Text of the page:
Having never played the game, Laureana Pappaterra’s (second from left in the main photo) career is a compendium of highlights, mostly as a referee, opening doors for many other women to follow suit.

As a PE student in Mar del Plata, the Argentine seaside city where she was raised, she knew little to nothing about the game that would shape the second half of her life.

In a big decision by the Biguá Rugby Club, she was invited to help with their children's team twenty-one years ago. “It was the first time a woman got involved with rugby on the field in my city,” she explains, in conversation with World Rugby.

Soon, she was asked to be a trainer for the club’s U19 team. Despite being a sponge and learning as much as she could, her first day was somewhat challenging.

“The coach, Marcos Brown, had seen me do some good work with the children and asked me to join him with the U19s. The first day, a few players, now close friends, turned around and left.”

Constantly scrutinised, she became a touch judge and officiated whenever she could.

As luck would have it, the first time she guarded the touch-line, the referee was Martín Uribarri, a much-loved figure in the rugby playing circles, who coached referees in Mar del Plata.

“Seeing that I was always on the hunt for more information, he invited me to some Monday meetings at the local refereeing society.”

After a year of listening and taking notes, Laureana started refereeing youth matches in 2001.

In January 2002, she left the sun-kissed beaches of the Atlantic Ocean to enjoy an age-grade sevens tournament. Shortly after that, she was told she would be refereeing.


“I was wearing sandals. The local referees had it all planned and had a bag of gear for me,” she smiles, recalling her first big game. “I had to borrow boots from an U14s player!”

When the season eventually began, she started refereeing U15s. That wasn't without challenges either.

“In an U15 game, one of the coaches was constantly and loudly complaining about my decisions. I had to ask the team’s captain to tell him to leave. He was eventually suspended for two months by the local union and one year by his club.”

This kind of support was crucial for Laureana during her early days.

“Two years later, I bumped into him and he apologised. I told him he needed to do it in public; a couple of weeks later, in an after-match function he did so. We have since become close and always in touch.”

On the radar

By 2003, she appeared on the Unión Argentina de Rugby’s radar. Then referee coach Osvaldo Ciarrochi told her: “If you really like this, if you know the rules and if you are sure you will enjoy refereeing, you’ll hear from me.”

True to his word, he took her to Buenos Aires, a 400-kilometre drive north from Mar del Plata for a women’s tournament in 2004, and soon she was on her first ever flight to Barquisimeto, Venezuela, for the first ever South American sevens tournament.

“It was a huge experience; the first time I got UAR gear, I was the only woman in the referee’s team and got to officiate the final, during which Brazil began their domination of women’s rugby in the region.”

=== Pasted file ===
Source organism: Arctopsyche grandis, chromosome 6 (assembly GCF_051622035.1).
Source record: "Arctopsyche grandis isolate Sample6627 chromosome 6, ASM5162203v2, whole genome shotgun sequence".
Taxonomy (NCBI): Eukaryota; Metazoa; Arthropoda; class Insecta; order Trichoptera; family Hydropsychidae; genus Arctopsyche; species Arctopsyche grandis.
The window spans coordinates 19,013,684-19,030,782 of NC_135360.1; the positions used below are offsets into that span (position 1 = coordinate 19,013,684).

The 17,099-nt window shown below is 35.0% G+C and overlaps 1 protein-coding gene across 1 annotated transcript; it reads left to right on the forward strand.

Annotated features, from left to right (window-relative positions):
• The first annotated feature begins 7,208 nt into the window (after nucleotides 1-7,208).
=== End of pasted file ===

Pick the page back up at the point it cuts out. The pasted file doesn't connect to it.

Laureana had become a point of reference in a women’s game that was very much in its infancy in Argentina, getting to travel every weekend during the sevens season.


“I loved it; I had earned my position with hard work, was respected and was even involved with provincial age-grade games for men.”

A serious accident growing up that could have left her quadriplegic meant she was unable to play the game. She still craved a local women’s scene, though.

In 2008, she formed the first women’s team, again with Biguá, although the memory is not sweet.

“Things didn't quite go as planned so after a while, I decided to stop coaching them and returned to refereeing.”

Around her tenth season with the game, she came across German-born Berndt Gabbei, a refereeing coach for the then International Rugby Board, who together with fellow Argentine coach Carlos Molinari told her that if she worked hard, she would be invited to the following year’s Dubai Sevens.

She took the challenge head on, suffering financially as she took on part-time jobs to prepare. The experience still lives with her.

“Dubai 2012 was my peak – I met and became friends with Alhambra Nievas as we both spoke Spanish.”

“We officiated the touch-line in the final. Walking onto a full sevens stadium was incredible, something I will never forget.” The Black Ferns beat South Africa 41-0 with Amy Perrett on the whistle.

Upon returning, she struggled to maintain the high performance goals set for her.

“It was a professional level which I had a tough time maintaining. It was hard, I lost a lot of enthusiasm.”

Still a much-respected figure in the women’s game, in 2016 she was asked to become a coach by her national union. Whilst it forced her to move outside of her normal sphere, it allowed her to stay in the sport.

“It felt very good when they asked me for my opinion on who should officiate the final in a tournament. The following year I was on my own in tournaments.”

The future

A week ago, she became a World Rugby Educator. As life begins to look more normal, the game is a place she feels safe.

“The COVID-19 pandemic hit me hard. I live alone and it affected me big-time, and I was diagnosed with nervous epilepsy.”

“I work ad honorem with local referees, who continue to trust me, coaching them and going to games with them.”

Having coached “six minutes in a senior men’s club game” Laureana is very happy with the career she’s had and hopes to do some more refereeing.

“There were a lot of people that did not accept me. With time, I won their affection,” closes trailblazer Laureana.

READ MORE: New Zealand to enter HSBC World Rugby Sevens Series 2022 in Malaga